29 September 2005 Edition

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Opposition to Iraq war continues to grow

The World Today

Tens of thousands of attend demonstrations

Tens of thousands of anti-war demonstrators have staged rallies in Washington, demanding the withdrawal of US and British troops from Iraq.

There were similar demonstrations in London, Copenhagen, Damascus, Helsinki, Paris, Rome, Seoul, Los Angeles, San Francisco and Seattle.

In London, police said 10,000 people converged on Hyde Park though organisers said there were 100,000. Violent clashes between insurgents and British troops in the southern Iraqi city of Basra has increased the the focus on Britain's role in the war.

In Washington, protestors from around the US criticised mounting US and Iraqi casualties and contrasted the spending on the war effort with that on recovery for areas battered by Hurricanes Katrina and Rita.

Among the demonstrators in Washington were 60 former US soldiers recently returned from Iraq, holding signs saying 'Bring Them Home Now!' and wearing their desert camouflage uniforms. Roughly 147,000 US troops are in Iraq. Since the war began in March 2003 to Saturday 24 September, 1,911 US soldiers have been killed and 14,641 wounded.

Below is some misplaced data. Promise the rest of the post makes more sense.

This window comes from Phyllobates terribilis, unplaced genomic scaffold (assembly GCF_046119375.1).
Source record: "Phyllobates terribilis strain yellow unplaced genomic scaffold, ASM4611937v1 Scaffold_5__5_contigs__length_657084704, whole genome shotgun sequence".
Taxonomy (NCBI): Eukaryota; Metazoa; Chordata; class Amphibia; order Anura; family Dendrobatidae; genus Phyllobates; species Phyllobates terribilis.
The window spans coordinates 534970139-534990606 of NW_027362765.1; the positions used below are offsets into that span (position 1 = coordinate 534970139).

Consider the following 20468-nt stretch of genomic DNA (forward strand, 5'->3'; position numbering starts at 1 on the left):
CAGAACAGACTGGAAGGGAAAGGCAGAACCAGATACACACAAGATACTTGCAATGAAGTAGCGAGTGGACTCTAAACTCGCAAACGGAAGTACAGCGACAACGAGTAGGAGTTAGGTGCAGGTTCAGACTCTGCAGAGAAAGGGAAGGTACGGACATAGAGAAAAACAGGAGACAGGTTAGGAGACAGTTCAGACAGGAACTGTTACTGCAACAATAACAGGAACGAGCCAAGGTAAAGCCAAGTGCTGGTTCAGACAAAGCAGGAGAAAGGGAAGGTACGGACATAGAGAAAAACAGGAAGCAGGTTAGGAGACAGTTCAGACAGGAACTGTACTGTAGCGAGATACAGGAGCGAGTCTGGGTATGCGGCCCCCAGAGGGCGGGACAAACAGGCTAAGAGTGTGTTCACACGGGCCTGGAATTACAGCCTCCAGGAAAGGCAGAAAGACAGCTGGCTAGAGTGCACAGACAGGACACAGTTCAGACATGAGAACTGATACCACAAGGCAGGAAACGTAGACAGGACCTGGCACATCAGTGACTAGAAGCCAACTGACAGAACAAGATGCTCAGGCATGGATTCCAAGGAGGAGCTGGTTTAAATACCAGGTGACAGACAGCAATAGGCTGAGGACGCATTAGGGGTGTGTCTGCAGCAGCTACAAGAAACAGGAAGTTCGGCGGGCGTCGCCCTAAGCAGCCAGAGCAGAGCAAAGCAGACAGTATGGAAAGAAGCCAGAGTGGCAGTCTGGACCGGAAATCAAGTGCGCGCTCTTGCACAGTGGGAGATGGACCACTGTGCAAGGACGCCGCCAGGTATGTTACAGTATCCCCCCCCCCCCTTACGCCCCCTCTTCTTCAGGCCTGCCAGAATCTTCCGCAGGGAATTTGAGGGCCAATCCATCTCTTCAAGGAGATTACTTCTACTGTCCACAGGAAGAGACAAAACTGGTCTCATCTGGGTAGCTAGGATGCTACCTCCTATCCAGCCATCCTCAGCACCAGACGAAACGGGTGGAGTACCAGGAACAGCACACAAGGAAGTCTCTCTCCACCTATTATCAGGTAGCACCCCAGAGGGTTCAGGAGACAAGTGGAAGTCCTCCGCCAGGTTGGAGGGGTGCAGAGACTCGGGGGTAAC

Two of the key speakers in Washington were Cindy Sheehan, whose 24-year-old son Casey was killed in Iraq last year, and British MP George Galloway.

Sheehan breathed new life into the anti-war movement in August when she camped outside the George Bush's ranch in Crawford, Texas, demanding to speak to the US President.

Opinion polls in the past week have shown that support among the American public for the Iraq war is at its lowest point ever.

The latest anti-war activities occurred on the same weekend as the autumn meetings of the International Monetary Fund and World Bank, which drew several hundred activists who criticised the organisation's policies as detrimental to the world's poor.

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